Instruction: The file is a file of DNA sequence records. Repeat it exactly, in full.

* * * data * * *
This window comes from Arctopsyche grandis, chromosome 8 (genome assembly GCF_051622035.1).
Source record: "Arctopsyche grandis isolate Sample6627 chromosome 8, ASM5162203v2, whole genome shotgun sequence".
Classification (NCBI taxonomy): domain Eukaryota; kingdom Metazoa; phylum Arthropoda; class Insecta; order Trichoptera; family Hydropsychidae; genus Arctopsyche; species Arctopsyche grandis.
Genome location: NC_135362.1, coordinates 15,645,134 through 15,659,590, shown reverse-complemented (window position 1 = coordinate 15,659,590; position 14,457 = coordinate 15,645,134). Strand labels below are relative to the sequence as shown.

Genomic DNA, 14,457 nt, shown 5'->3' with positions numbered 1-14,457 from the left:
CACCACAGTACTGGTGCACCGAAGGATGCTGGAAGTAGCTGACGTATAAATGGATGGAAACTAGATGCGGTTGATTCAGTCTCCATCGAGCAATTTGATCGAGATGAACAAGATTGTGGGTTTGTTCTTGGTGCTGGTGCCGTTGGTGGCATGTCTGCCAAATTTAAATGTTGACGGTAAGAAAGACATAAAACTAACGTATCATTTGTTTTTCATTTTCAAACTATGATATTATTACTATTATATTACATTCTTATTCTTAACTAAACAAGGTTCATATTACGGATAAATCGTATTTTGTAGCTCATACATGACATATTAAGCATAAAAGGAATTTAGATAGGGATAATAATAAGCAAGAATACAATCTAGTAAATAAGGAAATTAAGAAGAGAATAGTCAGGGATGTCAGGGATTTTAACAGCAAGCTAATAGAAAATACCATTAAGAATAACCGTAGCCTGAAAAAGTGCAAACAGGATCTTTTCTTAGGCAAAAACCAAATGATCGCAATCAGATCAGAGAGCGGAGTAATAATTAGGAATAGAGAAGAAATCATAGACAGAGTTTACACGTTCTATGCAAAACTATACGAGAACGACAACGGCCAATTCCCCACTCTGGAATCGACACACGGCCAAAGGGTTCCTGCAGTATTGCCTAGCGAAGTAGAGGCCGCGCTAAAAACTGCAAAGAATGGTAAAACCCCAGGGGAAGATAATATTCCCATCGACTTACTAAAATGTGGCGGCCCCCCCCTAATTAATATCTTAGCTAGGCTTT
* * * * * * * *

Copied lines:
This window comes from Arctopsyche grandis, chromosome 8 (genome assembly GCF_051622035.1).
Source record: "Arctopsyche grandis isolate Sample6627 chromosome 8, ASM5162203v2, whole genome shotgun sequence".
Classification (NCBI taxonomy): domain Eukaryota; kingdom Metazoa; phylum Arthropoda; class Insecta; order Trichoptera; family Hydropsychidae; genus Arctopsyche; species Arctopsyche grandis.
Genome location: NC_135362.1, coordinates 15,645,134 through 15,659,590, shown reverse-complemented (window position 1 = coordinate 15,659,590; position 14,457 = coordinate 15,645,134). Strand labels below are relative to the sequence as shown.

Genomic DNA, 14,457 nt, shown 5'->3' with positions numbered 1-14,457 from the left:
CACCACAGTACTGGTGCACCGAAGGATGCTGGAAGTAGCTGACGTATAAATGGATGGAAACTAGATGCGGTTGATTCAGTCTCCATCGAGCAATTTGATCGAGATGAACAAGATTGTGGGTTTGTTCTTGGTGCTGGTGCCGTTGGTGGCATGTCTGCCAAATTTAAATGTTGACGGTAAGAAAGACATAAAACTAACGTATCATTTGTTTTTCATTTTCAAACTATGATATTATTACTATTATATTACATTCTTATTCTTAACTAAACAAGGTTCATATTACGGATAAATCGTATTTTGTAGCTCATACATGACATATTAAGCATAAAAGGAATTTAGATAGGGATAATAATAAGCAAGAATACAATCTAGTAAATAAGGAAATTAAGAAGAGAATAGTCAGGGATGTCAGGGATTTTAACAGCAAGCTAATAGAAAATACCATTAAGAATAACCGTAGCCTGAAAAAGTGCAAACAGGATCTTTTCTTAGGCAAAAACCAAATGATCGCAATCAGATCAGAGAGCGGAGTAATAATTAGGAATAGAGAAGAAATCATAGACAGAGTTTACACGTTCTATGCAAAACTATACGAGAACGACAACGGCCAATTCCCCACTCTGGAATCGACACACGGCCAAAGGGTTCCTGCAGTATTGCCTAGCGAAGTAGAGGCCGCGCTAAAAACTGCAAAGAATGGTAAAACCCCAGGGGAAGATAATATTCCCATCGACTTACTAAAATGTGGCGGCCCCCCCCTAATTAATATCTTAGCTAGGCTTT